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With Polish support for joining the Eurozone crashing to a historic low, Open Europe’s Pawel Swidlicki sheds light on what it means for the rest of the EU.
15 December 2014
A new CBOS poll out today shows that Polish support for ditching the zloty in favour of adopting the euro has hit its lowest-ever recorded level. Poland’s plummeting confidence in the euro does not coincide with falling support for its EU membership itself, however. The poll finds that 84% of Poles support staying in the EU, showing that they clearly distinguish between EU and Eurozone membership.
Poland is a crucial country for the future relationship between Eurozone and non-Eurozone countries, and, therefore, for the future development of the EU itself. Officially, Warsaw likes to describe itself as a “pre-in” country, as it is legally obliged to adopt the single currency. Similarly, euro-enthusiasts from Madrid to Berlin won’t hesitate to launch a robust monologue about Poland’s ‘imminent’ Eurozone entry.
However, Poland will have to cross serious hurdles to join the euro. Firstly, the public doesn’t want it, and voters have not bought into the arguments made by many Polish politicians to convince them otherwise (the latest one being that Eurozone membership will provide additional security from Russian expansionism). Although joining the euro doesn’t require a dedicated referendum in Poland, with 68% of voters against the motion, it’s hard to see any government wanting to go there.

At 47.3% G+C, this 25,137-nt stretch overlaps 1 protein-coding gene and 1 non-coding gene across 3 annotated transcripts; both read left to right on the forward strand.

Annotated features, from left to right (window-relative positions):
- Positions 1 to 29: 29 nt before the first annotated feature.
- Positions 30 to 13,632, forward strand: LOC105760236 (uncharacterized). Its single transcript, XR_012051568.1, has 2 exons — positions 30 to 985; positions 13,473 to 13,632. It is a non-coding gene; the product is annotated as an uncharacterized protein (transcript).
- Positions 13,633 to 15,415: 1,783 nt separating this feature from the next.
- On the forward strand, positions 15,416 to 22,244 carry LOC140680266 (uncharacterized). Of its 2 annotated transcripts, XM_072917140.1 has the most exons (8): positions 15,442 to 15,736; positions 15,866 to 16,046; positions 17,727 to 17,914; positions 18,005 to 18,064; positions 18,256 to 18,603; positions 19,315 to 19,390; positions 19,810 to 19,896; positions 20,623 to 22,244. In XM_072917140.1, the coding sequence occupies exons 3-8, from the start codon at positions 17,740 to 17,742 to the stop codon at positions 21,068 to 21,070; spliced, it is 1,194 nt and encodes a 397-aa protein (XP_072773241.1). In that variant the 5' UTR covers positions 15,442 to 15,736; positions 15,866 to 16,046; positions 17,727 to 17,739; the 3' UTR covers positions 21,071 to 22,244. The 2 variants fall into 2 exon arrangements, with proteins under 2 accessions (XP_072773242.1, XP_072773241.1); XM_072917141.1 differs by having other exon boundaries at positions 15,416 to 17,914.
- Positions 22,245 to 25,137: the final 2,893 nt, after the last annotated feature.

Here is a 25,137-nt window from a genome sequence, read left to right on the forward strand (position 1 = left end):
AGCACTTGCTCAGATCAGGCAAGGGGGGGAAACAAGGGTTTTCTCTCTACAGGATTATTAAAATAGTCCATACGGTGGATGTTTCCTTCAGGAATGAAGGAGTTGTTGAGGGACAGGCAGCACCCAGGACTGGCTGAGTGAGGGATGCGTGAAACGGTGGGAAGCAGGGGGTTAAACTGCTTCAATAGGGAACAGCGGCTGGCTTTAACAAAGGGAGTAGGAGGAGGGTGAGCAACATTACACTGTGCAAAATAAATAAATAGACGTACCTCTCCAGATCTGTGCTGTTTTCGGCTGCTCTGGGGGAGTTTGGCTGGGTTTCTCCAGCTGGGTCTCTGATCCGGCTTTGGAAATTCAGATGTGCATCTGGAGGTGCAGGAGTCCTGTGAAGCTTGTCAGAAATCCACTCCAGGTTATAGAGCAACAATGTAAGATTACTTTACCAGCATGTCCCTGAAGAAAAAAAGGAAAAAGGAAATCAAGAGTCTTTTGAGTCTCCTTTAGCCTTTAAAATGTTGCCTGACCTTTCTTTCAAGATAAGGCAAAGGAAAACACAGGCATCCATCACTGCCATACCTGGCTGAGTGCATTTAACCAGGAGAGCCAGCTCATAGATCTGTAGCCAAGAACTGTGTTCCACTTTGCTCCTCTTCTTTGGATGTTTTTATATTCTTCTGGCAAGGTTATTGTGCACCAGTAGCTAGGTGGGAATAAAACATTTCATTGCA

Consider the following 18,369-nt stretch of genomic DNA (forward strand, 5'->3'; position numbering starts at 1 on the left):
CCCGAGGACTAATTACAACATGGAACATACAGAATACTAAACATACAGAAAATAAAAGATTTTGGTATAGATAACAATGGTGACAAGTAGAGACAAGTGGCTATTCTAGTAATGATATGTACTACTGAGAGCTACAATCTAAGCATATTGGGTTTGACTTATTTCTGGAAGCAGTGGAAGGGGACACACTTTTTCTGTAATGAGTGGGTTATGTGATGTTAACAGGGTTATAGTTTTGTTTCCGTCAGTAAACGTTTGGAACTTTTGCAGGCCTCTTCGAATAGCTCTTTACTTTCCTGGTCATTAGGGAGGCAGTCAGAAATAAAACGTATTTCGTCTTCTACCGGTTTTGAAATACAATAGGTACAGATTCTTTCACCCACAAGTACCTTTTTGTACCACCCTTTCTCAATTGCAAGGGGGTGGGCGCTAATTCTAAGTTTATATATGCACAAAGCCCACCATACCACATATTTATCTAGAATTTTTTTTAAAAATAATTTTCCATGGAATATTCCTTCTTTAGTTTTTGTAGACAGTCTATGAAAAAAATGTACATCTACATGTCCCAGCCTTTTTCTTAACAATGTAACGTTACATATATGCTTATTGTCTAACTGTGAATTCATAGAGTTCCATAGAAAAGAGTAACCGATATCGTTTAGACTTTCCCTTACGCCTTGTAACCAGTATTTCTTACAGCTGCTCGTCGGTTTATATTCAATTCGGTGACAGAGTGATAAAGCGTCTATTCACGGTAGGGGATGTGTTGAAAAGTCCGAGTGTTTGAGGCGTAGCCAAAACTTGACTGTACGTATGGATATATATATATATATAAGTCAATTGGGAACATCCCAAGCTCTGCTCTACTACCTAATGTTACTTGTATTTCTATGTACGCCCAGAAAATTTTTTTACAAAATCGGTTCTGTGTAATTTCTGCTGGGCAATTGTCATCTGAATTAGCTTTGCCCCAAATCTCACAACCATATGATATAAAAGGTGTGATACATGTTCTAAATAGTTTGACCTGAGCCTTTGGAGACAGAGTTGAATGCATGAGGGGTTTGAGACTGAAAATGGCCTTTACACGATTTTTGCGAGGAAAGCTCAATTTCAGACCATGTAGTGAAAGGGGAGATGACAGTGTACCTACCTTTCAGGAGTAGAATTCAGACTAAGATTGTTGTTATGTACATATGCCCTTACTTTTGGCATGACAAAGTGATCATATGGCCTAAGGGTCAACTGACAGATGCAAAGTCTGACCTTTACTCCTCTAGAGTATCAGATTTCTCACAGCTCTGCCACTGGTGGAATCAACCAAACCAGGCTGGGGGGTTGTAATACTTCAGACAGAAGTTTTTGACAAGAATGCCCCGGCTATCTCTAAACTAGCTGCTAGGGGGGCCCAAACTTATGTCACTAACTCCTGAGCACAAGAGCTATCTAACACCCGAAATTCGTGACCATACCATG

Secondly, a Polish euro-entry will require changing the constitution with a 2/3 majority in parliament. This is a majority that the pro-euro parties do not have, and are unlikely to gain at the next election. Though Poland’s main opposition Law and Justice party and its allies say they would be prepared to change the constitution if a dedicated referendum on euro membership is held, this vote looks impossible to win, and as discussed above, politicians aren’t keen. In addition, the Polish Central Bank is not enthusiastic about a swift euro adoption either.
Despite its geo-political angst and close ties to Berlin, Poland is in similar situation to Denmark and Sweden – neither of whom will join the euro within next 10-20 years. Like Poland, the Czech Republic also faces opposition to the euro amongst its voters and its central bank, with difficult constitutional changes required in order to join the Eurozone.
The longer that Poland and others remain outside the Eurozone, the harder it will be to maintain the EU’s current institutional framework, which assumes that everyone, bar Sweden and Denmark, will eventually join the euro. Likewise, Poland and other-non Eurozone countries may become more likely to support further safeguards to prevent decisions made by the Eurozone from encroaching on the rules governing the single market.